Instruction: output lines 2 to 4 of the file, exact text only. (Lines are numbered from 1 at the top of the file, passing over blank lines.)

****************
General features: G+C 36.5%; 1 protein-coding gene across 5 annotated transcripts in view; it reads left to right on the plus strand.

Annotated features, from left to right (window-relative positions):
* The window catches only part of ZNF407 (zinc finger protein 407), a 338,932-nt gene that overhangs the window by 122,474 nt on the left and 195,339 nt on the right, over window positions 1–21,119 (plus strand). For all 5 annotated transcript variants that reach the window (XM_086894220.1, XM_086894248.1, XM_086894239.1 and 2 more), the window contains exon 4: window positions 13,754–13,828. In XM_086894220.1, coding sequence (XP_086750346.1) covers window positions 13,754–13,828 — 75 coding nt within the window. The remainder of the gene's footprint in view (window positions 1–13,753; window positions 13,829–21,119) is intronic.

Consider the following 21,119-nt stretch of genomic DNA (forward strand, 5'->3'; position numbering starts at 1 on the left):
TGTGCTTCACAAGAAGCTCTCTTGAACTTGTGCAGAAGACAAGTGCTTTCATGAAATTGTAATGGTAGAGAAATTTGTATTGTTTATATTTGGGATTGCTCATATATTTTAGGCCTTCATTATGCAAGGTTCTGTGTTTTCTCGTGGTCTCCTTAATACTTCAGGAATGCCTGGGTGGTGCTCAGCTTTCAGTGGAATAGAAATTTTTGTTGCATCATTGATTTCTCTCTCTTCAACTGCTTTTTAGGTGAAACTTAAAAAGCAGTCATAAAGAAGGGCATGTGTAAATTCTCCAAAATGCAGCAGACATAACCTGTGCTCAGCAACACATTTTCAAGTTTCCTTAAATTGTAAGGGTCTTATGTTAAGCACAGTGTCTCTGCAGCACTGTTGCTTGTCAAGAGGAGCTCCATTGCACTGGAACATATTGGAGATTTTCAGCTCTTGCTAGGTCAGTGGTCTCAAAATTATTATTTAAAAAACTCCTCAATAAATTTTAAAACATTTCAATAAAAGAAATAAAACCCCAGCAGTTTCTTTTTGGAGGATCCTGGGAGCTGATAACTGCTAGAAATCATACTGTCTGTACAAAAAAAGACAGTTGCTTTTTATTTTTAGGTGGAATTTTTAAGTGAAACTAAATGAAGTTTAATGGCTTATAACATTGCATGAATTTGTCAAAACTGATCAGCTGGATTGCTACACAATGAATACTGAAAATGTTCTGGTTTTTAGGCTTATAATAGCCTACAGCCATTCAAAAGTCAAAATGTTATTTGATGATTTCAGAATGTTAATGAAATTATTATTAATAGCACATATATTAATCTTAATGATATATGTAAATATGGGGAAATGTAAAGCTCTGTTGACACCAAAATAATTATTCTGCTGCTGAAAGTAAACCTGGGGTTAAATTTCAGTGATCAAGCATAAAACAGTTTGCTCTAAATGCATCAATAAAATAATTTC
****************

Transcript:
Annotated features, from left to right (window-relative positions):
* The window catches only part of ZNF407 (zinc finger protein 407), a 338,932-nt gene that overhangs the window by 122,474 nt on the left and 195,339 nt on the right, over window positions 1–21,119 (plus strand). For all 5 annotated transcript variants that reach the window (XM_086894220.1, XM_086894248.1, XM_086894239.1 and 2 more), the window contains exon 4: window positions 13,754–13,828. In XM_086894220.1, coding sequence (XP_086750346.1) covers window positions 13,754–13,828 — 75 coding nt within the window. The remainder of the gene's footprint in view (window positions 1–13,753; window positions 13,829–21,119) is intronic.

Consider the following 21,119-nt stretch of genomic DNA (forward strand, 5'->3'; position numbering starts at 1 on the left):